Anne Laurie mentioned Jeb's appearance on all the talk shows yesterday morning, but I had to chuckle seeing this headline in the Guardian today. I happened to see a couple of minutes of Jeb on Face the Nation and I agree with Steve Benen: It's still pretty hard to figure out Bush's immigration position after he changed it four times in the last six days.
Still, immigration aside, if your campaign strategy is to bravely embrace the disaster that was your brother who, four years later, voters are still blaming for our economic disaster, and who remains the only living ex-President with an approval rating under 50%, then you had better be out raising a shitload of money, because Bieber knows you'll need it.
Journalists on the campaign trail saw (Lyndon B.) Johnson drunkenly board a plane armed with nuclear weapons and then accidentally drop them on the United States. Luckily, by the grace of God, they did not go off. None of this was reported, while newspapers editors worked in overdrive to portray Goldwater as eager to push the button.
(From Breitbart's Big Government site.)
Let us savor.
We tell infertile couples all the time that are having trouble conceiving because of the woman not ovulating, 'Just relax. Drink a glass of wine. And don't be so tense and uptight because all that adrenaline can cause you not to ovulate.' So he was partially right wasn't he?Well ... Now that Gingrey is considering a Senate run in Georgia, he's trying to clean up his record a bit. And since the Republican talking point du jour is that candidates should avoid these awkward "Todd Akin" moments and stop saying stupid shit about rape, he's had a change of medical opinion. The Atlanta Journal-Constitution reports:
"I made a very awkward attempt to explain the unexplainable," he said, admitting the resulting political damage has been self-inflicted. [...]Damnit! Don't you just hate when "more recent data" completely contradicts what you insisted, in your medical opinion, was true? How shocked will he be to learn that illness is not caused by tiny demons living inside your body? Or that Jesus did not actually ride a dinosaur? Or that the Earth is not, in fact, the center of the universe, as the Catholic Church discovered in the '90s. The 1990s. Oops! Sorry, Galileo.
Gingrey said he has had conversations with James Breeden, president of the American College of Obstetricians and Gynecologists. "We went over articles and more recent journals," the congressman said.
"Whereas Todd said the panic would cause a body to shut down and prevent ovulation, more recent data suggests just the opposite is probably true," the physician-congressman said. Adrenaline is more likely to spur ovulation, he said.
"So you learn," Gingrey said.
Still, nice to know Gingrey's at least willing to learn—which is more than can be said for most of his party.
Religious Freedom - A law pending in Tennessee would allow high-school counselors to discriminate against LGBT students, sexually-active students or anyone else based on religious objections, even if the kid ends up committing suicide. (Raw Story)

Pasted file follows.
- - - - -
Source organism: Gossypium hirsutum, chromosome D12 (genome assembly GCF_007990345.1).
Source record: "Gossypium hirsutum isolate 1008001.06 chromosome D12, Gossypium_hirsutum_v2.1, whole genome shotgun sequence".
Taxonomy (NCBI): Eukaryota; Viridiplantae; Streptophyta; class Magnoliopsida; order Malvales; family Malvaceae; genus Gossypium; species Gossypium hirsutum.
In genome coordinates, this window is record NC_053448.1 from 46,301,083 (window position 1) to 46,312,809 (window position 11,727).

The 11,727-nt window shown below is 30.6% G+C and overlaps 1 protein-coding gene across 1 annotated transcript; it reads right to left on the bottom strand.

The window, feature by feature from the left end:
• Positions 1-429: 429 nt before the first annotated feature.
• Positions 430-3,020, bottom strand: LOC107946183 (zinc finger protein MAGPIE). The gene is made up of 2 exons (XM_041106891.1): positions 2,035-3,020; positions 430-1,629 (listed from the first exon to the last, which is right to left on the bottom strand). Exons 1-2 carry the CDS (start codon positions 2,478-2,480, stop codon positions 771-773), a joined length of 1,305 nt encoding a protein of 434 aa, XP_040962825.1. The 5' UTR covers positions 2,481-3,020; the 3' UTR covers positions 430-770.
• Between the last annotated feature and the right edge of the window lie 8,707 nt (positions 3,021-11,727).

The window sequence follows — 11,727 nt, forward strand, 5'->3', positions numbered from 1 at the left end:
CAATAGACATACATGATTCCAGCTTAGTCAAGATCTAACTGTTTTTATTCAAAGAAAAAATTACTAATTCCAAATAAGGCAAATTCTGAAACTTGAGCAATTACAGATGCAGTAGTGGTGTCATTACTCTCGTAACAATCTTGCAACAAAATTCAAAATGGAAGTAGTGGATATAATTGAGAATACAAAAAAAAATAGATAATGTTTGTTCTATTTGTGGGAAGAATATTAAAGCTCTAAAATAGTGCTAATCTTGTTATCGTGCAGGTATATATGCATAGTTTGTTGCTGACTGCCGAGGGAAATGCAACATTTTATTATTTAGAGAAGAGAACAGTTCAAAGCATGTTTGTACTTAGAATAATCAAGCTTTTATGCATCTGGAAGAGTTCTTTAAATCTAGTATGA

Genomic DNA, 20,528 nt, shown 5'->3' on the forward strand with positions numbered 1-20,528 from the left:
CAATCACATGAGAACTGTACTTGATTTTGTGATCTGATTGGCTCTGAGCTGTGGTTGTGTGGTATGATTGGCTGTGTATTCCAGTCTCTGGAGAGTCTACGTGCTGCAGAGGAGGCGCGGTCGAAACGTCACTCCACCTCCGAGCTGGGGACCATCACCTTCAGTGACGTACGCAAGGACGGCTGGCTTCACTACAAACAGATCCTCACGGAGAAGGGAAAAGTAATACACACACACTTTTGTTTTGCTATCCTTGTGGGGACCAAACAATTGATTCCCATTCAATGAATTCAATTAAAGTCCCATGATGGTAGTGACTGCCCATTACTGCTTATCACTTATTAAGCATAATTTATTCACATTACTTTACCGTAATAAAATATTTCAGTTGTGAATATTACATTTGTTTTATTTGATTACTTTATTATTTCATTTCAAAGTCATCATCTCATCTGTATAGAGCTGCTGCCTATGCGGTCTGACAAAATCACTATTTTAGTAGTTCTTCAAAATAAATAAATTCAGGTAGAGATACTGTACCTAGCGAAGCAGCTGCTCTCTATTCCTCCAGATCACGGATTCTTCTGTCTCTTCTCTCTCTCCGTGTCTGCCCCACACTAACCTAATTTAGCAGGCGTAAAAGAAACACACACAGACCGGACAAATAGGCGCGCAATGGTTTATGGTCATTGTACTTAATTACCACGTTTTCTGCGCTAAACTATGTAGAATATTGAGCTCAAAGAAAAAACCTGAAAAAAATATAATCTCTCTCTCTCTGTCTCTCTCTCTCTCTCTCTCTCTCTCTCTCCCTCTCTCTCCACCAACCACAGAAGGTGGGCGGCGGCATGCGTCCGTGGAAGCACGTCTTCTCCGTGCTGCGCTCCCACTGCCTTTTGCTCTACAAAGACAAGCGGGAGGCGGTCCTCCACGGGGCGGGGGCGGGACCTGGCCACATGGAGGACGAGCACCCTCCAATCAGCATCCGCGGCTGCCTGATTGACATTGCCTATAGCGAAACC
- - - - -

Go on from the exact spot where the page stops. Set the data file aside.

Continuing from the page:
Civics! - Legal scholar Rep. Jim Bridenstein says that the Supreme Court does NOT decide what is constitutional and what is not:
"Just because the Supreme Court rules on something doesn't necessarily mean that that's constitutional."
The best part? He says it to Supreme Court Justice Clarence Thomas's wife Ginni Thomas, who doesn't try to correct him. (Think Progress)
There's a new leader of the world's largest crime syndicate:
Post-racial America is my favorite.
The South Carolina legislature rejected extra funding from Obamacare for Medicaid expansion this week, despite pleading from South Carolina Democrats, who urged the South Carolina GOP to stop acting like douchebags and extend Medicaid to thousands of poor South Carolinians.
Democrats even pulled the old "What would Jesus do?" trick, appealing to Republicans' sense of morality (scoff!), and quoting scripture and everything:
"If our citizens don't have access to health care, we rob them of all meaning of life," said Neal, D-Hopkins. "What did you do for the least of these? We'll all have to answer that question. Did we do what was right — what was fair?"
Unsurprisingly, South Carolina Republicans were unmoved. One Republican in particular finally said in front of God and everyone what everygoddamnbody knows most of these wingnut assclowns have been thinking all along: Republicans oppose President Obama's policies because he's black, even when they otherwise agree with the policy.
Meet Rep. Kris Crawford (R-Seriously Dude?): He supports the Medicaid expansion but voted against it anyway, because Obama's black. Literally. He actually said it out loud back in January, bless his heart:
Rep. Kris Crawford, a Republican from Florence and also an emergency room doctor, supports the expansion but expects the Republican caucus to vote as a block against the Medicaid expansion.
"The politics are going to overwhelm the policy. It is good politics to oppose the black guy in the White House right now, especially for the Republican Party," Crawford said.
If only the president would stop being black, poor people in South Carolina might be able to get some healthcare.
Why does Blacky O. hate poor people?
[via Think Progress]